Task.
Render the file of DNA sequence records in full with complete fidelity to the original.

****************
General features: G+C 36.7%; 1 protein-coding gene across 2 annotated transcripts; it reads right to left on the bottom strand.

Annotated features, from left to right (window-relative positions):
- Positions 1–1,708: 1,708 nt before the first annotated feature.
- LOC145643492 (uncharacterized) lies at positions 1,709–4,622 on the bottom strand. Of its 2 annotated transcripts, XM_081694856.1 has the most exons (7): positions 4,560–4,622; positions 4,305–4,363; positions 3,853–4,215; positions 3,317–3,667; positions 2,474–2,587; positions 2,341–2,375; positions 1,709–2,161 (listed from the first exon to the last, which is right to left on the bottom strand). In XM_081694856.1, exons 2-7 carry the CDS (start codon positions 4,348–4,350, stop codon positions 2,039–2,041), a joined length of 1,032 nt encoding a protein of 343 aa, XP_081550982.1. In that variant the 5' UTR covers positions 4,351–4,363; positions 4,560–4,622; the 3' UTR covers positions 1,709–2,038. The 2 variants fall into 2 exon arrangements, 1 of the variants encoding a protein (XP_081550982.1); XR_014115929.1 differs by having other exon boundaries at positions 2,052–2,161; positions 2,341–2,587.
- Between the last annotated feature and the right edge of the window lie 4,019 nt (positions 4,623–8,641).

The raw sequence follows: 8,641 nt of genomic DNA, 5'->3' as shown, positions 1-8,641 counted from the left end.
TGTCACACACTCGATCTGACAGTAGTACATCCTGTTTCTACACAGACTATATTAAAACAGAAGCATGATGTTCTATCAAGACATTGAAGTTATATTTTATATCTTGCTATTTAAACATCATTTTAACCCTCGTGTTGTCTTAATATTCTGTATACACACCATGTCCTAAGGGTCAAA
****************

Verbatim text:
General features: G+C 36.7%; 1 protein-coding gene across 2 annotated transcripts; it reads right to left on the bottom strand.

Annotated features, from left to right (window-relative positions):
- Positions 1–1,708: 1,708 nt before the first annotated feature.
- LOC145643492 (uncharacterized) lies at positions 1,709–4,622 on the bottom strand. Of its 2 annotated transcripts, XM_081694856.1 has the most exons (7): positions 4,560–4,622; positions 4,305–4,363; positions 3,853–4,215; positions 3,317–3,667; positions 2,474–2,587; positions 2,341–2,375; positions 1,709–2,161 (listed from the first exon to the last, which is right to left on the bottom strand). In XM_081694856.1, exons 2-7 carry the CDS (start codon positions 4,348–4,350, stop codon positions 2,039–2,041), a joined length of 1,032 nt encoding a protein of 343 aa, XP_081550982.1. In that variant the 5' UTR covers positions 4,351–4,363; positions 4,560–4,622; the 3' UTR covers positions 1,709–2,038. The 2 variants fall into 2 exon arrangements, 1 of the variants encoding a protein (XP_081550982.1); XR_014115929.1 differs by having other exon boundaries at positions 2,052–2,161; positions 2,341–2,587.
- Between the last annotated feature and the right edge of the window lie 4,019 nt (positions 4,623–8,641).

The raw sequence follows: 8,641 nt of genomic DNA, 5'->3' as shown, positions 1-8,641 counted from the left end.
TGTCACACACTCGATCTGACAGTAGTACATCCTGTTTCTACACAGACTATATTAAAACAGAAGCATGATGTTCTATCAAGACATTGAAGTTATATTTTATATCTTGCTATTTAAACATCATTTTAACCCTCGTGTTGTCTTAATATTCTGTATACACACCATGTCCTAAGGGTCAAA